I first met Matt Pullen five years ago at Whitgift School in Croydon, when I was judging him for the Cricket Groundsman of the Year competition Since then, Matt has moved on to become Head Groundsman at The Leys, an independent school in Cambridge.
I arrived at 10.30am just as the staff were enjoying their mid-morning brew. Matt introduced me to the rest of his team.
The school has a reputation for looking after its staff, with Matt's assistants, Danny Church, and Mal Lawton, both having completed over twenty years service. Matt is only the fourth head groundsman to take up the post since the 1950s. Gardener, Shaun Mahoney, and apprentice, Ashley Shipp, complete the grounds team.
The school was founded in 1875, at a time when a large number were being founded by the Methodist Church. Whilst there were already several leading schools providing an education for the sons of ministers, Methodists were asking for schools for the sons of lay members.
The Methodist Conference set up a committee to look at the possibility of starting a school at Oxford or Cambridge. Following several visits to Cambridge, a twenty acre site was discovered for sale - The Leys Estate.
The Reverend Doctor W.F. Moulton, secretary of the committee, was asked to become headmaster of the new school and The Leys formally opened its doors on 16th February 1875, with sixteen boys from English Methodist families. Within two years, this number had grown to one hundred.
Since that time, The Leys has expanded significantly. Today the school is an independent, fully co-educational boarding and day school with over 530 pupils from all walks of life.
In 1938, The Leys Governors acquired St Faith's Preparatory School and established The Leys and St Faith's Charitable Foundation. Strong links remain between the two schools.
Both The Leys and St Faith's use the sportsfields on a daily basis. Sport is an important part of the curriculum with the school continuing to improves its facilities. Since Matt's appointment, two new sand dressed full size artificial pitches have been installed.
Since its foundation, the school has acquired additional land and is now set in fifty acres near the centre of Cambridge. The sportsgrounds are divided into two sites - Main Campus and Latham Road - with pupils having to walk to the Latham Road sports pitches. There is also a superb sports complex on campus, including a sports hall, gym, squash courts, aerobics studio, floodlit astro-turf hockey pitch, a 25m swimming pool, three natural grass tennis courts, three tarmac tennis courts, netball and basketball courts.
The school's main cricket square is located on the Main campus and, during the winter months, the outfield doubles up for the senior rugby pitch. These facilities are available for hire when not being used by the school.
Latham Road offers the use of five rugby pitches, two natural turf hockey pitches and one full size artificial sand dressed pitch. In the summer, these fields provide the school with three cricket squares and an eight lane grass athletic track.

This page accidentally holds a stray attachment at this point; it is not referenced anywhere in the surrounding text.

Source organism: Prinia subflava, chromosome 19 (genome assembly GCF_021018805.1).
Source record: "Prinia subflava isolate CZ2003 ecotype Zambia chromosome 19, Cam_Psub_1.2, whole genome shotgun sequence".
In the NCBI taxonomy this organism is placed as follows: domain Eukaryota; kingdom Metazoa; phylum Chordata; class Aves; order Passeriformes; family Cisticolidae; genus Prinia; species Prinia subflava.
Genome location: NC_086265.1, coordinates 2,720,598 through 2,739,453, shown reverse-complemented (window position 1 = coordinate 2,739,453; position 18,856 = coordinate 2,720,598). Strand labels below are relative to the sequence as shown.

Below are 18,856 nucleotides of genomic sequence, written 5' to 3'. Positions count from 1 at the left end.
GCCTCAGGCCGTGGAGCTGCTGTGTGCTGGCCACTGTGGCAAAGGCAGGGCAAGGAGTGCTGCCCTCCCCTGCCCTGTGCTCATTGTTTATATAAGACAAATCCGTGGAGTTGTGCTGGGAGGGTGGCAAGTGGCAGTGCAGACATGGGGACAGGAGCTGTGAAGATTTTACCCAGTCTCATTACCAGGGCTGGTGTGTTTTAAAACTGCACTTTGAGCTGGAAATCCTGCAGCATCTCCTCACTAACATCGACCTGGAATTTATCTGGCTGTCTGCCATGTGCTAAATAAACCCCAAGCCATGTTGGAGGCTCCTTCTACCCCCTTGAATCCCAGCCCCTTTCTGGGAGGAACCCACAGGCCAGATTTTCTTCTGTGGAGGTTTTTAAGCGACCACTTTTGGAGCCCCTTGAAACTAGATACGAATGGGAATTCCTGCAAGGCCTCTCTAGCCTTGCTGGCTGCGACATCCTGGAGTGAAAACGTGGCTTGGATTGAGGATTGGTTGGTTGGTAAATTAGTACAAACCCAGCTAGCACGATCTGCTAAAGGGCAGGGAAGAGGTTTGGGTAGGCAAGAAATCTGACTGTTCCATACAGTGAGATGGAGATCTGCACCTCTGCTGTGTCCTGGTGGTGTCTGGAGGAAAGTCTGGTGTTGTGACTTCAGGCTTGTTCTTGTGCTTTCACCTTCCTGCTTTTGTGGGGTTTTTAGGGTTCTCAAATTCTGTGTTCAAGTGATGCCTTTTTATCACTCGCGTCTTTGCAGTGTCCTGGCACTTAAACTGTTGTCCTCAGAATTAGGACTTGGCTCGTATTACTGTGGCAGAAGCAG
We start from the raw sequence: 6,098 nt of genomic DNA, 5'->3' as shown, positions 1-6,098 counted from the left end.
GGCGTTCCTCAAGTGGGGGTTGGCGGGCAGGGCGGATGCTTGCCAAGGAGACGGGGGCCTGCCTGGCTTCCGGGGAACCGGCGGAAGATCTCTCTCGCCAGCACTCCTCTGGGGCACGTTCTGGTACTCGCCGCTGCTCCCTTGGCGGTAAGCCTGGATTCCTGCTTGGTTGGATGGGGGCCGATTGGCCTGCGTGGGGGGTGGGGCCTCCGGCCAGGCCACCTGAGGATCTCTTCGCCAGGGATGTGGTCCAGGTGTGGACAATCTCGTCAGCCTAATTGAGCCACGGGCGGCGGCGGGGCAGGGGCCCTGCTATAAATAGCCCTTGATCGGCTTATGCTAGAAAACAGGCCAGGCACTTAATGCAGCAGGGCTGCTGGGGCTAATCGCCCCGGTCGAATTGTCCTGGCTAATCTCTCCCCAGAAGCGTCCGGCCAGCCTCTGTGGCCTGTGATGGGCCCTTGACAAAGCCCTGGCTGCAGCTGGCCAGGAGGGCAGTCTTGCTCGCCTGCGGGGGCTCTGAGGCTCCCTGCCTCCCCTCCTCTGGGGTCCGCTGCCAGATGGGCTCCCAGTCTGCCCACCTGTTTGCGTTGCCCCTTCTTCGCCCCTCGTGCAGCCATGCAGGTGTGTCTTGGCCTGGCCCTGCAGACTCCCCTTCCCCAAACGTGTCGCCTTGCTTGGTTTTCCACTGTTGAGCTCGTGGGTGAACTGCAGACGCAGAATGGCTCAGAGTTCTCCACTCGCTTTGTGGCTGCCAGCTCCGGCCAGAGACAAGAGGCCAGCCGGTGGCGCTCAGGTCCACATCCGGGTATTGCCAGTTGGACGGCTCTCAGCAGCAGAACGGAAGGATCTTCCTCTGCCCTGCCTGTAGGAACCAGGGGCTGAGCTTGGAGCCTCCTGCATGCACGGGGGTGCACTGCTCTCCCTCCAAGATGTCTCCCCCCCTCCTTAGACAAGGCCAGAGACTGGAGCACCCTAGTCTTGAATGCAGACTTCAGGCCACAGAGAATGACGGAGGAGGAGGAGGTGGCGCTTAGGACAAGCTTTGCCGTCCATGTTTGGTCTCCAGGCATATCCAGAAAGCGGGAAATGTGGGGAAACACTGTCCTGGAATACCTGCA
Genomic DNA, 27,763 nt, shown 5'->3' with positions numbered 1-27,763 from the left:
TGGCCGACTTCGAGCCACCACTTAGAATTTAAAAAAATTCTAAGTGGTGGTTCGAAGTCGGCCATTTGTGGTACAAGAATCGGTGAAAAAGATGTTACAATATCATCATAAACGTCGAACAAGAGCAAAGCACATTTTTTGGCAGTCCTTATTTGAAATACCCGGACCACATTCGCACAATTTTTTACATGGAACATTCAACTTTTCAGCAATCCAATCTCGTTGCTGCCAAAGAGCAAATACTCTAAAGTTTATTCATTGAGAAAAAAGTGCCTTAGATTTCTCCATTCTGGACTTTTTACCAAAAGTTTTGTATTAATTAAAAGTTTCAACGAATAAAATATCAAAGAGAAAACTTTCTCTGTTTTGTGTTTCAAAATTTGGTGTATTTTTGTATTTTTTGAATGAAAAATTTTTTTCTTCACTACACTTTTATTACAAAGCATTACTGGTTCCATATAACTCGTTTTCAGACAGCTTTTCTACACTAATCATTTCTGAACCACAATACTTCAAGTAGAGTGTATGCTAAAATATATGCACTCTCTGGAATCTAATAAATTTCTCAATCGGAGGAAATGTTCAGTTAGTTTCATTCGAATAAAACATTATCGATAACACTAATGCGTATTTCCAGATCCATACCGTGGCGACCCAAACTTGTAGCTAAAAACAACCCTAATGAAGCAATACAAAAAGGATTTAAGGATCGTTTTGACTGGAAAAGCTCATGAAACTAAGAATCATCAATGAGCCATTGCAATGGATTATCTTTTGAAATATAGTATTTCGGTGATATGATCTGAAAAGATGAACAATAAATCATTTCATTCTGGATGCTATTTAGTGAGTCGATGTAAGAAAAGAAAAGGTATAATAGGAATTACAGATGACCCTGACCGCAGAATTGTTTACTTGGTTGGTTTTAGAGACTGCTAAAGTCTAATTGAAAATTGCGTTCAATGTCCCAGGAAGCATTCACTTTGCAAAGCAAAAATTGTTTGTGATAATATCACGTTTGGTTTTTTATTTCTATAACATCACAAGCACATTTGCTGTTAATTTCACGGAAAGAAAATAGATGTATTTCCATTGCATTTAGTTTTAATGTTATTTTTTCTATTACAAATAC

After our brew, we all walked out to the senior rugby pitch to get a team picture of all the staff alongside their trusty old grey Fergie tractor, which has been in use since the 1950s.
Like all independent schools, the condition of their grounds is paramount; first impressions of the school are often formed by the presentation of the grounds. On a mild November day, they were very tidy and well planted out with a variety of plants offering plenty of shape, form and colour.
Shaun Mahoney is the school gardener responsible for maintaining all the gardens, shrubberies and flower beds, Shaun used to grow a lot of the summer and winter bedding plants in the greenhouse. However, it was rather time consuming so, under the new regime, he now buys ready grown plants for tubs, troughs and bedding schemes. He still uses the greenhouse for making up their own hanging baskets.
The sports pitches were well laid out and presented. The senior rugby team pitches commanded pride of place on the cricket outfield. Grass is mown using rotary mowers set at 75mm, however, they have not had to mow the pitches for some time due the dry weather the east of England has been experiencing.
One of the first things Matt did on taking up his role was to review the working conditions and equipment the school had, as he believes that providing a good working environment is very important.
So, one of the first tasks completed was improving the mess room facilities for his staff. They have moved into larger accommodation, releasing much more valuable space for equipment and materials. Matt has also overhauled the machine sheds, tidying them up and beginning a programme of replacing old and worn out tools and machinery.
The school has invested in new mowers; a Jacobsen TR3 triple mower to replace the old trailed gang units, along with two new Protea wicket mowers for maintaining the squares.
All the staff gets free meals, PPE and quality outdoor clothing. Working hours are set at 8.30am-5.00pm, with some paid overtime as required.